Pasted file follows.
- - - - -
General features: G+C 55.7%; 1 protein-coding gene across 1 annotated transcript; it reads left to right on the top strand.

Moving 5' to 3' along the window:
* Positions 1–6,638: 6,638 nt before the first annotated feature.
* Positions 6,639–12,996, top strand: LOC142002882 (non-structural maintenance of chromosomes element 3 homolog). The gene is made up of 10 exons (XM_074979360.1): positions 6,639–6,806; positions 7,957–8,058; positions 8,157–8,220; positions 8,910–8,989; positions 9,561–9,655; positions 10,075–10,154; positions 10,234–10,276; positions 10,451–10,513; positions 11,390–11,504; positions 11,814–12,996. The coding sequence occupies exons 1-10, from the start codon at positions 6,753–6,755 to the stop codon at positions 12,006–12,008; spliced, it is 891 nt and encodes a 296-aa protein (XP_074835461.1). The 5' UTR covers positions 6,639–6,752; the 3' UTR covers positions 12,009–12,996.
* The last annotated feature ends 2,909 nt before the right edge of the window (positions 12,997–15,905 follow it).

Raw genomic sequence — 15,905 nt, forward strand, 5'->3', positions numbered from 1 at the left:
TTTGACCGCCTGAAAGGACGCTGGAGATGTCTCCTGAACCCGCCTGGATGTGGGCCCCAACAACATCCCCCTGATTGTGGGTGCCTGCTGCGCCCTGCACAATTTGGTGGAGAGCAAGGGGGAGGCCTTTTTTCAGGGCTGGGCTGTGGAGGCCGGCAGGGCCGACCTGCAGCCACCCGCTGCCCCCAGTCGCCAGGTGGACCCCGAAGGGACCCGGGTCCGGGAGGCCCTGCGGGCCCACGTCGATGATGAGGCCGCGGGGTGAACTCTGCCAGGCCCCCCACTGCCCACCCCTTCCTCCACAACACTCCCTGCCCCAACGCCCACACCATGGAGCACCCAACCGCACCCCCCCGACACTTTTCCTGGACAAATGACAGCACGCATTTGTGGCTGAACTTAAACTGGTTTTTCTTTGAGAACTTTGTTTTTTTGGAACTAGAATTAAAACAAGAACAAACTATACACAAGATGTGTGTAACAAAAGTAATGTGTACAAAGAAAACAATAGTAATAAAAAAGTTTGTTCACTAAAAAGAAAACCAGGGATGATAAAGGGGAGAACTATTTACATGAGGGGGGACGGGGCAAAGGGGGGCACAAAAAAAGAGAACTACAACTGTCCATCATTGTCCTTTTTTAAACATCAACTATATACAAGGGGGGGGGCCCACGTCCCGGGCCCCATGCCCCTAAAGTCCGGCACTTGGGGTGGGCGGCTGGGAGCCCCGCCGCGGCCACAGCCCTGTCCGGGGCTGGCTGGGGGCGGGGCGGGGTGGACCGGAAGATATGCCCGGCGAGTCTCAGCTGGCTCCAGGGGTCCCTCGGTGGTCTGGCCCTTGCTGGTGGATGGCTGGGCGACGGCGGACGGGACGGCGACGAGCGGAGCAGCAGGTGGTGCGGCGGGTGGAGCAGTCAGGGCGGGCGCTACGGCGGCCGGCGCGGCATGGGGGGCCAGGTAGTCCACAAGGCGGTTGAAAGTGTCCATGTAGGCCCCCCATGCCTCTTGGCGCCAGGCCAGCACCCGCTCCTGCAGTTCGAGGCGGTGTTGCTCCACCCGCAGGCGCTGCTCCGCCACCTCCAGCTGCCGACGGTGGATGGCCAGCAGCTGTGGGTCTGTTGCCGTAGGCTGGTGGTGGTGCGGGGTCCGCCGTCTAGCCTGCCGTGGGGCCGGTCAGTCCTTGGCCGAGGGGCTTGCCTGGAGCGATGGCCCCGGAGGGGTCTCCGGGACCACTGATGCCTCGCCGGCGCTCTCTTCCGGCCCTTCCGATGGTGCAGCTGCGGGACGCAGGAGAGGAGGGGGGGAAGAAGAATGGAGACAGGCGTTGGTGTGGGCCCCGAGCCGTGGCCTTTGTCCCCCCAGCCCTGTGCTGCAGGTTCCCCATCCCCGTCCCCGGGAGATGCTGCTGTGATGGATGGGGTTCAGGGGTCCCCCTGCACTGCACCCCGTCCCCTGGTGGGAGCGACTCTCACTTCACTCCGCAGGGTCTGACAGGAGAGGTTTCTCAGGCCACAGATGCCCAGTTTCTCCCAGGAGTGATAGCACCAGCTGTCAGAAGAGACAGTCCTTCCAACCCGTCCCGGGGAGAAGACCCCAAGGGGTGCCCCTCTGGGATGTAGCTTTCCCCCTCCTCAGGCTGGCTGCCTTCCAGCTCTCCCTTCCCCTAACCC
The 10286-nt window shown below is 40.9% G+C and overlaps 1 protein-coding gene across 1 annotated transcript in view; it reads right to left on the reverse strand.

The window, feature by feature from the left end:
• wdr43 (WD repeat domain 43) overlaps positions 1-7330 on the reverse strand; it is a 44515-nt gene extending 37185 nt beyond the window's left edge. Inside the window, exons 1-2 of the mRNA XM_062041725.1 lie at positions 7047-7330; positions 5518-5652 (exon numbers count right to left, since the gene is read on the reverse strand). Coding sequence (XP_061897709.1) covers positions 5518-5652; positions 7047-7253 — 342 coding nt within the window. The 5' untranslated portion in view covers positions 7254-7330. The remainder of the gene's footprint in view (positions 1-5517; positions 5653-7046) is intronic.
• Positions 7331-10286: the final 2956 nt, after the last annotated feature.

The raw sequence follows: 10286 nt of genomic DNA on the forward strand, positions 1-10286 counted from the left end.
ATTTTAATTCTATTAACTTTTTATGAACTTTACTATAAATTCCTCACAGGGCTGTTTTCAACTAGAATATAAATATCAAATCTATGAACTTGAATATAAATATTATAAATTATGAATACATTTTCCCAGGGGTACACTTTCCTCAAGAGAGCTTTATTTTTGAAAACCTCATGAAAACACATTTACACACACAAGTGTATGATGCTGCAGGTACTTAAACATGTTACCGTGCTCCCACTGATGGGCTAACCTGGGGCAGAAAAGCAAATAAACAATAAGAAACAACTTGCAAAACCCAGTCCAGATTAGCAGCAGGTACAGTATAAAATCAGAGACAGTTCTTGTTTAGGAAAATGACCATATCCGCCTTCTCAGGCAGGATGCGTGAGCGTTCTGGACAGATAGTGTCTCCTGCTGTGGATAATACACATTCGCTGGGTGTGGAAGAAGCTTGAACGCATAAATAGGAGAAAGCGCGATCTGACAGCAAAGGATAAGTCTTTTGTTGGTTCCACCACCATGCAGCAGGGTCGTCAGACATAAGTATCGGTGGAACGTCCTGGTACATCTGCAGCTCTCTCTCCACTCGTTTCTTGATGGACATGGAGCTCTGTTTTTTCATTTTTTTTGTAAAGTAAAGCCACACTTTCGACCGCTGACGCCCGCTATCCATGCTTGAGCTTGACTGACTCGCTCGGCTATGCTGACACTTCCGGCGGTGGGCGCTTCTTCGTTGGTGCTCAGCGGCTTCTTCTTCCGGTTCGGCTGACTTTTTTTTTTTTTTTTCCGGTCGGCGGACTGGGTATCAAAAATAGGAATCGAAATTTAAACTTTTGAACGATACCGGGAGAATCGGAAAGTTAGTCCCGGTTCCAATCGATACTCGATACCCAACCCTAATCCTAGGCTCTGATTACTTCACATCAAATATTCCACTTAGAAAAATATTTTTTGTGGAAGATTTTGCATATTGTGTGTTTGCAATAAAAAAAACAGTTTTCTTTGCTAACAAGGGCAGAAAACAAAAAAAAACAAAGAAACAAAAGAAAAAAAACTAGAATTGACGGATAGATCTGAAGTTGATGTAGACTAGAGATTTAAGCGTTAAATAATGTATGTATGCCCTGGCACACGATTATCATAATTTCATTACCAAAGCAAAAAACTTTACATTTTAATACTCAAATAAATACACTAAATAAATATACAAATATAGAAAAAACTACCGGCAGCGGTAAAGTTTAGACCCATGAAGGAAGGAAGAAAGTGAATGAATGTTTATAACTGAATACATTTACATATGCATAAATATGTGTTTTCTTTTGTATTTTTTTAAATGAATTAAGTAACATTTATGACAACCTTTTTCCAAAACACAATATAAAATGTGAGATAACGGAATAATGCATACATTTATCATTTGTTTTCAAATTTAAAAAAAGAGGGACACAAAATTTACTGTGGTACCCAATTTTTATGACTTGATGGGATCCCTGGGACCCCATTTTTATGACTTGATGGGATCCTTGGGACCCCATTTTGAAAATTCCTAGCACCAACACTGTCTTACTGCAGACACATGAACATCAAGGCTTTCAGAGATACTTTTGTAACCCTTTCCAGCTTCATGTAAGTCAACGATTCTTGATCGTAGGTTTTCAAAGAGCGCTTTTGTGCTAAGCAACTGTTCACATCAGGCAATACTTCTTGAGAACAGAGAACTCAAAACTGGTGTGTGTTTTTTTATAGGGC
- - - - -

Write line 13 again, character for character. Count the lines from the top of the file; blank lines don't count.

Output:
ATTTTAATTCTATTAACTTTTTATGAACTTTACTATAAATTCCTCACAGGGCTGTTTTCAACTAGAATATAAATATCAAATCTATGAACTTGAATATAAATATTATAAATTATGAATACATTTTCCCAGGGGTACACTTTCCTCAAGAGAGCTTTATTTTTGAAAACCTCATGAAAACACATTTACACACACAAGTGTATGATGCTGCAGGTACTTAAACATGTTACCGTGCTCCCACTGATGGGCTAACCTGGGGCAGAAAAGCAAATAAACAATAAGAAACAACTTGCAAAACCCAGTCCAGATTAGCAGCAGGTACAGTATAAAATCAGAGACAGTTCTTGTTTAGGAAAATGACCATATCCGCCTTCTCAGGCAGGATGCGTGAGCGTTCTGGACAGATAGTGTCTCCTGCTGTGGATAATACACATTCGCTGGGTGTGGAAGAAGCTTGAACGCATAAATAGGAGAAAGCGCGATCTGACAGCAAAGGATAAGTCTTTTGTTGGTTCCACCACCATGCAGCAGGGTCGTCAGACATAAGTATCGGTGGAACGTCCTGGTACATCTGCAGCTCTCTCTCCACTCGTTTCTTGATGGACATGGAGCTCTGTTTTTTCATTTTTTTTGTAAAGTAAAGCCACACTTTCGACCGCTGACGCCCGCTATCCATGCTTGAGCTTGACTGACTCGCTCGGCTATGCTGACACTTCCGGCGGTGGGCGCTTCTTCGTTGGTGCTCAGCGGCTTCTTCTTCCGGTTCGGCTGACTTTTTTTTTTTTTTTTCCGGTCGGCGGACTGGGTATCAAAAATAGGAATCGAAATTTAAACTTTTGAACGATACCGGGAGAATCGGAAAGTTAGTCCCGGTTCCAATCGATACTCGATACCCAACCCTAATCCTAGGCTCTGATTACTTCACATCAAATATTCCACTTAGAAAAATATTTTTTGTGGAAGATTTTGCATATTGTGTGTTTGCAATAAAAAAAACAGTTTTCTTTGCTAACAAGGGCAGAAAACAAAAAAAAACAAAGAAACAAAAGAAAAAAAACTAGAATTGACGGATAGATCTGAAGTTGATGTAGACTAGAGATTTAAGCGTTAAATAATGTATGTATGCCCTGGCACACGATTATCATAATTTCATTACCAAAGCAAAAAACTTTACATTTTAATACTCAAATAAATACACTAAATAAATATACAAATATAGAAAAAACTACCGGCAGCGGTAAAGTTTAGACCCATGAAGGAAGGAAGAAAGTGAATGAATGTTTATAACTGAATACATTTACATATGCATAAATATGTGTTTTCTTTTGTATTTTTTTAAATGAATTAAGTAACATTTATGACAACCTTTTTCCAAAACACAATATAAAATGTGAGATAACGGAATAATGCATACATTTATCATTTGTTTTCAAATTTAAAAAAAGAGGGACACAAAATTTACTGTGGTACCCAATTTTTATGACTTGATGGGATCCCTGGGACCCCATTTTTATGACTTGATGGGATCCTTGGGACCCCATTTTGAAAATTCCTAGCACCAACACTGTCTTACTGCAGACACATGAACATCAAGGCTTTCAGAGATACTTTTGTAACCCTTTCCAGCTTCATGTAAGTCAACGATTCTTGATCGTAGGTTTTCAAAGAGCGCTTTTGTGCTAAGCAACTGTTCACATCAGGCAATACTTCTTGAGAACAGAGAACTCAAAACTGGTGTGTGTTTTTTTATAGGGC